Assignment 1: PLE Brainstorm & Connections
Learning Activity by Owen Guthrie (assignment not copied here in its entirety)
Begin a brainstorm list of your learning network by answering these questions…
Your list may be lengthy. It may include family, friends, and colleagues; it may also include groups, resources (such as journal subscriptions), and web sites…
Once you have a somewhat comprehensive list, evaluate how efficiently the network is working for you. What are the key strengths? Are there obvious gaps? Are you stuck in predictable ruts…
Kat Geuea- PLE Brainstorming plus peer discussion
The brainstorming pictured above was the result of my introduction to this subject one year ago. I made this infographic in the same format that I wrote it into my notebook. I also wrote a blogpost after I read several pieces of material addressing Professional Learning Networks. I have since subscribed to several technology email posts and have joined the ISTE. Sadly, I do not find myself reading the emails, logging into ISTE, or looking at their monthly magazine. I think that I probably will when I have fewer things on my plate.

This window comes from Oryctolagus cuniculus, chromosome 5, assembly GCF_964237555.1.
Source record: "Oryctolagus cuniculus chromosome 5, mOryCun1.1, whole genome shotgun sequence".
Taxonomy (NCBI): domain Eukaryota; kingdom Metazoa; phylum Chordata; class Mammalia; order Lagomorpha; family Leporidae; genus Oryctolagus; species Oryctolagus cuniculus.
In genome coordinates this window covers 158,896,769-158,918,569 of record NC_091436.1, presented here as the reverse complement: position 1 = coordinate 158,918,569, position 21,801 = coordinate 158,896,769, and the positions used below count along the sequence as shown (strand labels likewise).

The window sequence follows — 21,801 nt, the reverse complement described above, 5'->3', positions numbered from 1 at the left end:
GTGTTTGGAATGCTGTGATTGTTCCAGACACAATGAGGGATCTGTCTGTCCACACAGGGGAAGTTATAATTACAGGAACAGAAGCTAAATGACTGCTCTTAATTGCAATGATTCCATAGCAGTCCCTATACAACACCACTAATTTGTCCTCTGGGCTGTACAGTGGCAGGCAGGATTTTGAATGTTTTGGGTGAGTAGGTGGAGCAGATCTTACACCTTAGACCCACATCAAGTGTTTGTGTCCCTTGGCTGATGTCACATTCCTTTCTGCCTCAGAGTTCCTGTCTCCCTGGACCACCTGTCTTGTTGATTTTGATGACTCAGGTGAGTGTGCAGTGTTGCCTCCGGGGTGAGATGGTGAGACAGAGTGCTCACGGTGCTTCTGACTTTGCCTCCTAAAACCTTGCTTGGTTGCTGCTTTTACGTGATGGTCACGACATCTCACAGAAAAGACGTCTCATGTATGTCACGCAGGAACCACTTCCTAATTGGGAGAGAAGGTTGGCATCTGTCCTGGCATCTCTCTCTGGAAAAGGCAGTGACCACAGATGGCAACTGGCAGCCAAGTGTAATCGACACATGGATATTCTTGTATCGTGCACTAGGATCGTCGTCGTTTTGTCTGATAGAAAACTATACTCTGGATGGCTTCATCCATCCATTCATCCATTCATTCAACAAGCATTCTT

As educators, I think we should be active learners. We should be willing to learn new things and change the way we do things. However, and I have given this a lot of thought over the past year, we are so busy! I guess, in the context of PLEs, we should choose contributors who give the most meat in the smallest packages. Where can we learn the most with the smallest investment of time? Time is a teacher’s greatest nemesis, especially where technology is involved.